- Published: December 19, 2019
Virgil Hervey died on Dec. 10, 2019. He was 75 years old.
He was born on Sept. 18, 1944, in the Brooklyn Naval Hospital near the end of WWII. His father was in the Marine Corps and his young mother was doing her best to set up a home in an apartment in Woodhaven, Queens, in anticipation of his father’s return. He liked to say that he surfed in just before the wave of baby boomers that included his two younger sisters.
The family moved to Garden City on Long Island at the end of 1957. The entry under his photo in the 1961 Garden City High School yearbook reads in part, “Creative writer. Wants to be a beatnik, but his mother won’t let him.” He went on to attend Colby College in Waterville, Maine.
He dropped out of college after his sophomore year and enlisted in the Coast Guard for four years. There he served as an electronics technician on Cape Cod, Newport, R.I., and on the Island of Miyako Jima in the Riyukyu chain in the East China Sea. He returned to Colby at the end of his enlistment, graduated with a BA in philosophy in 1969 and went on to St. John’s University School of Law, earning a Juris Doctor degree in 1972.
His legal career took him from the Criminal Defense Division of the Legal Aid Society of New York City, to law secretary to a Justice of the New York State Supreme Court, to a private practice that he started with one partner and grew to include several other partners. He remained in private practice in Manhattan for 20 years, before dropping out and moving in 2000 with his long-time companion Amy Lee and her two children to Yellow Springs to spend more time on his writing.
In Yellow Springs he held numerous part-time positions to “feed his writing habit.” He served as assistant director of the Antioch Writers’ Workshop, administrative assistant at the First Presbyterian Church, administrator of the Leadership Institute of Yellow Springs, foundation administrator of the Yellow Springs Community Foundation and as a reporter for the Yellow Springs News. He described the move to Yellow Springs as at once the most whimsical and wisest decision of his life.
His poems and stories have been published in over 40 small press publications and widely across the internet. His short story “The Overall Picture,” which was inspired by an automobile accident in Turin, Italy, that killed his father and left his mother in a coma for two months, was nominated for a Pushcart Prize. In his later years, he took up blogging with a poetry and fiction site, “The Chronicles of Kresge,” and the popular news and opinion site, “A Yellow Springs Blog.” He told friends that he wondered what his life would have been like if he had not, at the age of 15 read Jack Kerouac’s “On the Road.”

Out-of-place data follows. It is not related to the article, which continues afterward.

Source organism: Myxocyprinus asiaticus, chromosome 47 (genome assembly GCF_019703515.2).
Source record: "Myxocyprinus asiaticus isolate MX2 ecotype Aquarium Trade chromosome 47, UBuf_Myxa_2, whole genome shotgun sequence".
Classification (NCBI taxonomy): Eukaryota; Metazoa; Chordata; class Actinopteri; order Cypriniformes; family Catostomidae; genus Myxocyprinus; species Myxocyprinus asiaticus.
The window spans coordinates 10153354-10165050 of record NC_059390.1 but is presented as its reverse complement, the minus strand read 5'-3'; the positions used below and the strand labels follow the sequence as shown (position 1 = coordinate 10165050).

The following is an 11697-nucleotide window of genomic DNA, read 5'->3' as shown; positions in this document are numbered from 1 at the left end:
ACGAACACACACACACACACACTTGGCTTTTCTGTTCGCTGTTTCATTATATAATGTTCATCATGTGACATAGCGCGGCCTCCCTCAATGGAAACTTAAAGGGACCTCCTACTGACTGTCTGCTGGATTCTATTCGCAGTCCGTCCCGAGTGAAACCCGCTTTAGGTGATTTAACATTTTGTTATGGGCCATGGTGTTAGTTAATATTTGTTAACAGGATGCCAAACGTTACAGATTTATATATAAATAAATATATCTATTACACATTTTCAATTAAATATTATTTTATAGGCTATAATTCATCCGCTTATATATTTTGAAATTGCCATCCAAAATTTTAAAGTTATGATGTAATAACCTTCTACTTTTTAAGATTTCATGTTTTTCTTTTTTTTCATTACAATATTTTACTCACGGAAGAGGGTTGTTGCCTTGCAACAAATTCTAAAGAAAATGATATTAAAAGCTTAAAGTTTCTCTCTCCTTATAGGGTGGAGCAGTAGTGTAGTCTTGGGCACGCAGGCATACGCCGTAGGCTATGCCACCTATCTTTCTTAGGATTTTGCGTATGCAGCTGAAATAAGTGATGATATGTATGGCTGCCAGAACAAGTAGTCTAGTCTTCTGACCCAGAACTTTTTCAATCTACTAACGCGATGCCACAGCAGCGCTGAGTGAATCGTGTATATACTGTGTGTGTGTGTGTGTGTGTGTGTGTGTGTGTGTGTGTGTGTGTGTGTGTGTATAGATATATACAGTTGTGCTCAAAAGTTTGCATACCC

He added hockey to his physical activities, and it quickly rose to be one of his favorite activities. He frequented the NTPRD Chiller ice rink in Springfield, Ohio. He was proud of playing in the Cincinnati Adult Hockey League (CAHL), winning the 2016 championship. He retired from his hockey activities in May 2019.
Following his retirement from hockey, he found his love for the ukulele and performed at many community events in Yellow Springs. He was part of Four String Fun, made up of members from the Yellow Spring Ukulele Club, playing songs like “You’ve Got a Friend in Me” and “Singing Through the Hard Times.” He aspired to write original pieces, and his favorite song was “20 Years Ago.”
He adored his dog, Suki, a red heeler. He enjoyed her company during all hours of the day, taking walks and playing the ukulele to her. He saw her as his Little Sweetheart, keeping him company day and night. She was his faithful companion in every sense of the word.
Virgil was preceded in death by his parents, Virgil W. Hervey, Sr. and Adele M. Hervey. He is survived by Amy P. Lee and her two children, May and Kalson (wife, Rhiannon) Cheow, of Fairborn; his own children, Rachel, of Seattle, Wash. and Matthew Hervey, of Fairborn; grandson, Liam Kai Cheow-Dixon; and sisters, Patricia Thomson, of Rotunda, Fla., and Jacqueline Reinhard, of Garden City, N.Y.
There will be a memorial service at a later date. In lieu of flowers, memorial donations may be made to the Yellow Springs Community Foundation.